Author: Gillian Flynn
Publication Date: 9/26/06
Publisher: Shaye Areheart Books
Blurb (GR): WICKED above her hipbone, GIRL across her heart
Words are like a road map to reporter Camille Preaker’s troubled past. Fresh from a brief stay at a psych hospital, Camille’s first assignment from the second-rate daily paper where she works brings her reluctantly back to her hometown to cover the murders of two preteen girls.
NASTY on her kneecap, BABYDOLL on her leg
Since she left town eight years ago, Camille has hardly spoken to her neurotic, hypochondriac mother or to the half-sister she barely knows: a beautiful thirteen-year-old with an eerie grip on the town. Now, installed again in her family’s Victorian mansion, Camille is haunted by the childhood tragedy she has spent her whole life trying to cut from her memory.
HARMFUL on her wrist, WHORE on her ankle
As Camille works to uncover the truth about these violent crimes, she finds herself identifying with the young victims—a bit too strongly. Clues keep leading to dead ends, forcing Camille to unravel the psychological puzzle of her own past to get at the story. Dogged by her own demons, Camille will have to confront what happened to her years before if she wants to survive this homecoming.
With its taut, crafted writing, Sharp Objects is addictive, haunting, and unforgettable.
If you ask me which words come into my mind first whenever I think of this book, my answer will be: nasty, dark, twisted, disturbing.
In this rather traumatizing psychological thriller Camille Preaker, a troubled newspaper reporter, is sent to her home town to get the inside scoop on the murders of two preteen girls - both were strangled and had their teeth removed. As we follow Camille on her quest to obtain as much information as possible about the crimes, we learn much more than we bargained for. The small town of Wind Gap, in the fashion of Twin Peaks, is filled to the brim with dark secrets, and not the least of them is the twisted dynamics in Camille's own family...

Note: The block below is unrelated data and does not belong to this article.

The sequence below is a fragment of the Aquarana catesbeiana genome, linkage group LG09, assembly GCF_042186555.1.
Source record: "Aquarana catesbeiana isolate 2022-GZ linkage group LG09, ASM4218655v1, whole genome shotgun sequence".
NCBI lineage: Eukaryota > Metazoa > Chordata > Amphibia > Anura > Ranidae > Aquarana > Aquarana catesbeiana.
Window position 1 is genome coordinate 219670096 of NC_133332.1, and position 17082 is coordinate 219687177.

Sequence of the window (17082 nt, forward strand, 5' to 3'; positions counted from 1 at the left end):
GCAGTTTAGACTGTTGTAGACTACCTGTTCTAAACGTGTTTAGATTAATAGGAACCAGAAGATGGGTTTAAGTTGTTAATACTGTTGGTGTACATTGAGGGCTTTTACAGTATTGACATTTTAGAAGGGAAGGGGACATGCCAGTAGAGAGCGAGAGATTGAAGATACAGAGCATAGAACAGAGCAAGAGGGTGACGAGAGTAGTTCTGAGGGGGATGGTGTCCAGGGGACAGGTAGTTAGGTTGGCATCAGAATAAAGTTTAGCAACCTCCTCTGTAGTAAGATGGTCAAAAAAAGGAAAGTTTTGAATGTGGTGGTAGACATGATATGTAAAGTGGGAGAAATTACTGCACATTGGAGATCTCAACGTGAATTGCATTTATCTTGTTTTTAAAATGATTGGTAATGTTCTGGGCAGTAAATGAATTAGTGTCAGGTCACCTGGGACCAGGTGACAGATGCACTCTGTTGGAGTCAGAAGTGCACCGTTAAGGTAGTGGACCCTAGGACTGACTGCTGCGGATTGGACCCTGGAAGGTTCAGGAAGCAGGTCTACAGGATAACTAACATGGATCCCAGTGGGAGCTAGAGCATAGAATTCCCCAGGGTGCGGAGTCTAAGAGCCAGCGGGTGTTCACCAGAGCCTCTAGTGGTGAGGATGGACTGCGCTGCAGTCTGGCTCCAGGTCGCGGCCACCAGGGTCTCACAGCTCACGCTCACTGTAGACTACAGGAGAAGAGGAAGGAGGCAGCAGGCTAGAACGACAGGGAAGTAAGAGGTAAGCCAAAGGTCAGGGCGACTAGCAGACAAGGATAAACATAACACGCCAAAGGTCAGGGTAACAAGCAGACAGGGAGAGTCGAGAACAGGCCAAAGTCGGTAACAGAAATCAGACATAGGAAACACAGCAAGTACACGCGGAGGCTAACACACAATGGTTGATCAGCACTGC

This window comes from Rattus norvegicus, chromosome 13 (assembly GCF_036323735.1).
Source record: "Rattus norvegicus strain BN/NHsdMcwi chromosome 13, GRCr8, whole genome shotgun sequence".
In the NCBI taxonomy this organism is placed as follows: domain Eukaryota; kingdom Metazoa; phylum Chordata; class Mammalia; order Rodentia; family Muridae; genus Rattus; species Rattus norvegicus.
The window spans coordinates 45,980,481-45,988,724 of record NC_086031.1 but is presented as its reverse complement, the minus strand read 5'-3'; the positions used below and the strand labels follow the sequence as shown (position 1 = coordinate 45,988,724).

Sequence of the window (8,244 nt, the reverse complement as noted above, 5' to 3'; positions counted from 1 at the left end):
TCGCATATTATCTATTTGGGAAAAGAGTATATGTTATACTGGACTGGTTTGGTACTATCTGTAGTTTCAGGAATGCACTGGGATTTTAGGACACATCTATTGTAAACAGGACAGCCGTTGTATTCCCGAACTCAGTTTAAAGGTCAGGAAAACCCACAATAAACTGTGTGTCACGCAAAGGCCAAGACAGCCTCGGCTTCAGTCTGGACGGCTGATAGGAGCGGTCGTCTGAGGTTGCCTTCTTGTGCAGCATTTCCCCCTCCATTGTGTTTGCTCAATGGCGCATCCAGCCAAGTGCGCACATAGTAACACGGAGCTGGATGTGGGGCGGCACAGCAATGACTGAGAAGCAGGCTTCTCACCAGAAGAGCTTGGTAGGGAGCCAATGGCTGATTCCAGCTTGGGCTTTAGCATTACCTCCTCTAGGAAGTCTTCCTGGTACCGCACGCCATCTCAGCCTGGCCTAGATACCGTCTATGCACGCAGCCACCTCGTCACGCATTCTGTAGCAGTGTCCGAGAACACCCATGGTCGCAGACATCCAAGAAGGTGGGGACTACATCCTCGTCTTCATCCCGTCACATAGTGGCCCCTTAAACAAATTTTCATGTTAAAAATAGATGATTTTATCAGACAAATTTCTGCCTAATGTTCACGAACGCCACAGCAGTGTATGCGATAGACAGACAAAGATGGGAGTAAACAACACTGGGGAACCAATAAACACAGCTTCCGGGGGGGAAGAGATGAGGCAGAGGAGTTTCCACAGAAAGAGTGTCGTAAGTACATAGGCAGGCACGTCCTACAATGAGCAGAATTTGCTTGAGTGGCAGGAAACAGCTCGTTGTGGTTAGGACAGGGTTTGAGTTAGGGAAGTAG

For me the most remarkable aspect of this book is that Gillian Flynn succeeds in creating a novel main characters of which are nasty women. I am so used to books where women are victims and all evil is committed by bad, bad men. Not so in Sharp Objects. Women of Wind Gap are both victims and perpetrators, they are promiscuous and abusive, self-destructive and violent. Men are only fixtures in their lives and pawns in their sick games. If anything, this is a refreshing twist on the old tired genre of murder mystery.
I liked the psychological aspect of this novel as well. Flynn skillfully portrays how differently people react to the abuse in their lives - some direct the pain onto themselves, some inflict it on others - and both are equally damaging to one's psyche.
I definitely wouldn't recommend Sharp Objects to squeamish. There is a lot of disturbing stuff in this book - promiscuous young girls, self-mutilation, sexual abuse, drugs. This is not a comfort read by any means. However I found it fascinating (in a I-can't-stop-watching-this-train-wreck way) and hard to put down. I will certainly read Flynn's other novel - Dark Places. Well, as soon as I psychologically recover from Sharp Objects.